The leaders of trade talks between the U.S. and China held their first call Thursday under U.S. President Joe Biden’s administration, China’s Ministry of Commerce said.
U.S. Trade Representative Katherine Tai and Chinese Vice Premier Liu He had a “candid, pragmatic and constructive” conversation, the ministry said in a Chinese-language online statement, translated by CNBC.
The statement did not share any details on developments for trade, or whether tariffs applied under the Trump administration would be rolled back.
However, the ministry said both sides agreed to further communication and characterized the call as one bearing an attitude of “mutual respect.” Beijing often uses the phrase when calling for more favorable communication with the U.S.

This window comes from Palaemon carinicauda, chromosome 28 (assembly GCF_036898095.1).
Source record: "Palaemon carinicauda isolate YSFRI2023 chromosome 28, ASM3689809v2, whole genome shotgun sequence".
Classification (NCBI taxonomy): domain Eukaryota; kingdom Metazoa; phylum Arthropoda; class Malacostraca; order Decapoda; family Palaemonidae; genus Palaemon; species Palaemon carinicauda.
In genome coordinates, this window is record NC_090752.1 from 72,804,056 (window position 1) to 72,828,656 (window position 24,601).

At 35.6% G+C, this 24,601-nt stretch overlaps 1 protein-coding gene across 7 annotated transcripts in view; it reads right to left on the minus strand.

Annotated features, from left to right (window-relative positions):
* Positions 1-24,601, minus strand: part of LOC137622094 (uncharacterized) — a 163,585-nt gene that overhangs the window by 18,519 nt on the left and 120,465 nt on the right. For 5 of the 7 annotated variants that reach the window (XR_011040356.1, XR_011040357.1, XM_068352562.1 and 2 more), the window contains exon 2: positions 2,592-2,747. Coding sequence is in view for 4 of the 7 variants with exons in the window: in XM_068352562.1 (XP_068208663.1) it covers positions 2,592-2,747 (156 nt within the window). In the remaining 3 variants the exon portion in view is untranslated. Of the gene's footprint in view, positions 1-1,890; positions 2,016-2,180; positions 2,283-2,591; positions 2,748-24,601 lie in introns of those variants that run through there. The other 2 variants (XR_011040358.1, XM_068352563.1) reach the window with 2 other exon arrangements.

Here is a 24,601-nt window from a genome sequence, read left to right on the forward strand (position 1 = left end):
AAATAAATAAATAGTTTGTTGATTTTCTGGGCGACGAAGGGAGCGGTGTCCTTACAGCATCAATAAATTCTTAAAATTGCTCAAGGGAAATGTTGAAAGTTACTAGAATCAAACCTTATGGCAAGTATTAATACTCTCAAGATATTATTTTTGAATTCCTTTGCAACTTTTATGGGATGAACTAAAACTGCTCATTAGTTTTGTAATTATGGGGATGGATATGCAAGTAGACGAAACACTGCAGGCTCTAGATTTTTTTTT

In a separate statement, the USTR’s office said Tai discussed the administration’s “worker-centered trade policy and her ongoing review of the U.S.-China trade relationship, while also raising issues of concern.”
The statement did not specify which concerns were raised during the call, adding that Tai looks forward to future discussions with Liu.
Earlier this week, the U.S.-based Peterson Institute for International Economics said Chinese purchases of U.S. goods are still falling short of the amount agreed to under the phase one trade agreement signed in January 2020.